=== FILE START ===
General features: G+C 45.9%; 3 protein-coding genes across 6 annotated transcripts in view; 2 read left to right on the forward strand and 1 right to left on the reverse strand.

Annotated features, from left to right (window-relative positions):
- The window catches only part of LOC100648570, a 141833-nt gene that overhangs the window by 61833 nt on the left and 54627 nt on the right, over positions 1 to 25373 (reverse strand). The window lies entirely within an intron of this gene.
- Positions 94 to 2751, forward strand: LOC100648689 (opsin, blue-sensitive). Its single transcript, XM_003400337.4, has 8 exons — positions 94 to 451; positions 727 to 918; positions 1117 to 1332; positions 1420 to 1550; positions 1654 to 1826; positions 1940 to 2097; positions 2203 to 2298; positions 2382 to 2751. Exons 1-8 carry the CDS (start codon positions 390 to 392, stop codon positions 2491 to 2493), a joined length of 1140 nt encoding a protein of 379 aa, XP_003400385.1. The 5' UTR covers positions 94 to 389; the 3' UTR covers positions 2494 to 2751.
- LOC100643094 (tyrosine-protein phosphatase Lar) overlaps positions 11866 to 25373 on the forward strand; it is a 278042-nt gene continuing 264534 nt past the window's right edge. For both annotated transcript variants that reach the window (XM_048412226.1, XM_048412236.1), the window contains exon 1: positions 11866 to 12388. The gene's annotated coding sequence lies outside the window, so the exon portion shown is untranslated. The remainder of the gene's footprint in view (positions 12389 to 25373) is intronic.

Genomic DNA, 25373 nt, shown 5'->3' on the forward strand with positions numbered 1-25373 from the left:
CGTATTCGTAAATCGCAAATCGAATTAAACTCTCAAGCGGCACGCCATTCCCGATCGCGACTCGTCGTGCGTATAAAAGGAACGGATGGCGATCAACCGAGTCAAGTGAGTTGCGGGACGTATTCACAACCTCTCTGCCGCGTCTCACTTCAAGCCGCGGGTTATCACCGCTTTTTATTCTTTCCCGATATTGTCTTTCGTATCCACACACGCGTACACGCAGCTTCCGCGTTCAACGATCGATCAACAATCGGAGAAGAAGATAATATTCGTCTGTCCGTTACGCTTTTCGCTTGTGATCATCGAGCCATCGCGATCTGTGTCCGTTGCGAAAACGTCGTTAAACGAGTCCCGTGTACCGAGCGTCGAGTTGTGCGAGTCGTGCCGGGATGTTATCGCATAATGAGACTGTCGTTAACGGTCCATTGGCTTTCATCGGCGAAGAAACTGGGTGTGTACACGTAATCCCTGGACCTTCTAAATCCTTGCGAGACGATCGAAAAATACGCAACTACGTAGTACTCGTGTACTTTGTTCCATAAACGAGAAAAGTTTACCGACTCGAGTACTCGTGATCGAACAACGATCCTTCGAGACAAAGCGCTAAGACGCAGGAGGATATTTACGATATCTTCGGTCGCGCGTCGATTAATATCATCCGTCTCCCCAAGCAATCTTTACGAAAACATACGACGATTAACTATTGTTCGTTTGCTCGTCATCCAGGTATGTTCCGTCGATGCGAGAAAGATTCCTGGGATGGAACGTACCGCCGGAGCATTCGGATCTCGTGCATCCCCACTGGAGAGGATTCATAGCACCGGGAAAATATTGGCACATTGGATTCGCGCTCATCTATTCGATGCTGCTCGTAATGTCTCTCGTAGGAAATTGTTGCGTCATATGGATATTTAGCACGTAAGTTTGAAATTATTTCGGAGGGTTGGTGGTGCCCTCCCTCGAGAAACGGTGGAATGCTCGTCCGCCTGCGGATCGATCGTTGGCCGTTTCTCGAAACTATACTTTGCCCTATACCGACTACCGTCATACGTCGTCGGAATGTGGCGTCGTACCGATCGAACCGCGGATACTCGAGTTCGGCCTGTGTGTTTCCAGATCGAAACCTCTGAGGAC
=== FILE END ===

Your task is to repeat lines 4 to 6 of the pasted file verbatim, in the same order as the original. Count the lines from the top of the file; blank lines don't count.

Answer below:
- Positions 94 to 2751, forward strand: LOC100648689 (opsin, blue-sensitive). Its single transcript, XM_003400337.4, has 8 exons — positions 94 to 451; positions 727 to 918; positions 1117 to 1332; positions 1420 to 1550; positions 1654 to 1826; positions 1940 to 2097; positions 2203 to 2298; positions 2382 to 2751. Exons 1-8 carry the CDS (start codon positions 390 to 392, stop codon positions 2491 to 2493), a joined length of 1140 nt encoding a protein of 379 aa, XP_003400385.1. The 5' UTR covers positions 94 to 389; the 3' UTR covers positions 2494 to 2751.
- LOC100643094 (tyrosine-protein phosphatase Lar) overlaps positions 11866 to 25373 on the forward strand; it is a 278042-nt gene continuing 264534 nt past the window's right edge. For both annotated transcript variants that reach the window (XM_048412226.1, XM_048412236.1), the window contains exon 1: positions 11866 to 12388. The gene's annotated coding sequence lies outside the window, so the exon portion shown is untranslated. The remainder of the gene's footprint in view (positions 12389 to 25373) is intronic.

Genomic DNA, 25373 nt, shown 5'->3' on the forward strand with positions numbered 1-25373 from the left: